I stumbled upon this book randomly, and I’m so glad I did. And I don’t typically read historical fiction, but again, I’m so glad I did. America’s First Daughter is a fictional recount of Thomas Jefferson’s oldest daughter’s—Martha ‘Patsy’ Jefferson Randolph’s—life. She is the only one of his children to survive past the age of 25, and since Jefferson’s wife died when she was just 10 years old and made him promise not to marry again, she has a special bond with and loyalty to her father. The novel is written from the perspective of Patsy, and covers her early life in Colonial Virginia, her time in Paris when Jefferson was ambassador, her marriage to Thomas Randolph, her stint as acting First Lady to Jefferson, and her later years. The book also examines the Jeffersons’ relationships with their slaves, including Sally Hemmings, and the slavery debate of the time in general.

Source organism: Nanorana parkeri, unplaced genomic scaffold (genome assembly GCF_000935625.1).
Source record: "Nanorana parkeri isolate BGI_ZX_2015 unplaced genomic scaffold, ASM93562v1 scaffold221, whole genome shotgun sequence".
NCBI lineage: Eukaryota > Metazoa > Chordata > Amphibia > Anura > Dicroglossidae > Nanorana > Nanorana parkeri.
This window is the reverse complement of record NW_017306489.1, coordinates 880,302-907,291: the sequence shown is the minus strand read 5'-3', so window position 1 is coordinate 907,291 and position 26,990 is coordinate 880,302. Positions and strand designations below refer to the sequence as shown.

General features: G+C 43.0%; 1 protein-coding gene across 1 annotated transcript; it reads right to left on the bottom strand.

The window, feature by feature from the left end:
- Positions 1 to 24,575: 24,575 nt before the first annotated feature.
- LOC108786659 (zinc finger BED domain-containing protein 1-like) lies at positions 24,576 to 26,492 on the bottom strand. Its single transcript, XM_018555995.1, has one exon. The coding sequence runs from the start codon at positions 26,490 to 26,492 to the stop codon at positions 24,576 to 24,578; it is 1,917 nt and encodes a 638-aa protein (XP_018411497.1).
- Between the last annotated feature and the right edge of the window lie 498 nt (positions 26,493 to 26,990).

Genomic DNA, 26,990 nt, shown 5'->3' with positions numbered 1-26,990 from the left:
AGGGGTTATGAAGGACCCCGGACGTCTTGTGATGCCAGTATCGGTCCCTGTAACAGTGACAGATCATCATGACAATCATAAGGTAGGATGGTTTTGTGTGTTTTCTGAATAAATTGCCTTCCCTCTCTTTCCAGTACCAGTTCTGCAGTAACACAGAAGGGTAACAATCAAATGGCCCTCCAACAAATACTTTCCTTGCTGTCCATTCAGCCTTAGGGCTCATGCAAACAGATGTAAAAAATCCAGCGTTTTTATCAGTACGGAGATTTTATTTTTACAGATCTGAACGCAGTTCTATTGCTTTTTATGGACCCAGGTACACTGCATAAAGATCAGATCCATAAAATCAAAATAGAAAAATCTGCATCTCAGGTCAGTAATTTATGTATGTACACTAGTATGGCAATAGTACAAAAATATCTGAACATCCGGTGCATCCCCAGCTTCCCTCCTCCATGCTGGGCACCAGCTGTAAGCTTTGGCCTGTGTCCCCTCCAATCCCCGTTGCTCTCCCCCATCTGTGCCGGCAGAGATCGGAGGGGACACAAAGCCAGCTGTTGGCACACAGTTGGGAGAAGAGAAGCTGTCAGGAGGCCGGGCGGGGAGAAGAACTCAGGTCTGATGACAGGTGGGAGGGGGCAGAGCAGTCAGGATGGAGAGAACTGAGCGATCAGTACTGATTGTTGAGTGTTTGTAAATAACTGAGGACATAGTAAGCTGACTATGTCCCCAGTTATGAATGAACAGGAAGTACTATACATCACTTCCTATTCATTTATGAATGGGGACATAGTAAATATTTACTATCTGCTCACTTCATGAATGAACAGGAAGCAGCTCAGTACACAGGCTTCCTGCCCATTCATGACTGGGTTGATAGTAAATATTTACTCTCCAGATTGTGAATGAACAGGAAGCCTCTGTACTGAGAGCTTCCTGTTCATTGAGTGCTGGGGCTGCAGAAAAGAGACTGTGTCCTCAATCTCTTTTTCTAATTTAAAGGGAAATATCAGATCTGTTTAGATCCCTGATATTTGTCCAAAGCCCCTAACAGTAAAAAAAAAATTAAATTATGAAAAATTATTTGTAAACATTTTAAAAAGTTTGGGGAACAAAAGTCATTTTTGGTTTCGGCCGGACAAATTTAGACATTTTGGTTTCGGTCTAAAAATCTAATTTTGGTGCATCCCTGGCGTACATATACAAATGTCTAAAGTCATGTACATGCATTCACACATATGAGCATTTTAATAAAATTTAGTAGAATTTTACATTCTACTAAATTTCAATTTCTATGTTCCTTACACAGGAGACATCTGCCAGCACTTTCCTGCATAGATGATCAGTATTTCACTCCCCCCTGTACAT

This book is so incredibly written and researched, I often forgot I was reading a fictional memoir. This story is on the longer side, but truth be told, I wouldn’t have wanted it any other way. I also think it took me longer to get through because I often would read a couple of pages, and then research the event or persons discussed. Because I so enjoyed this read, I want to make a point to read more historical fiction in the future.

Would I recommend it? YES! Especially if you like history, Jefferson, and/or went to UVA.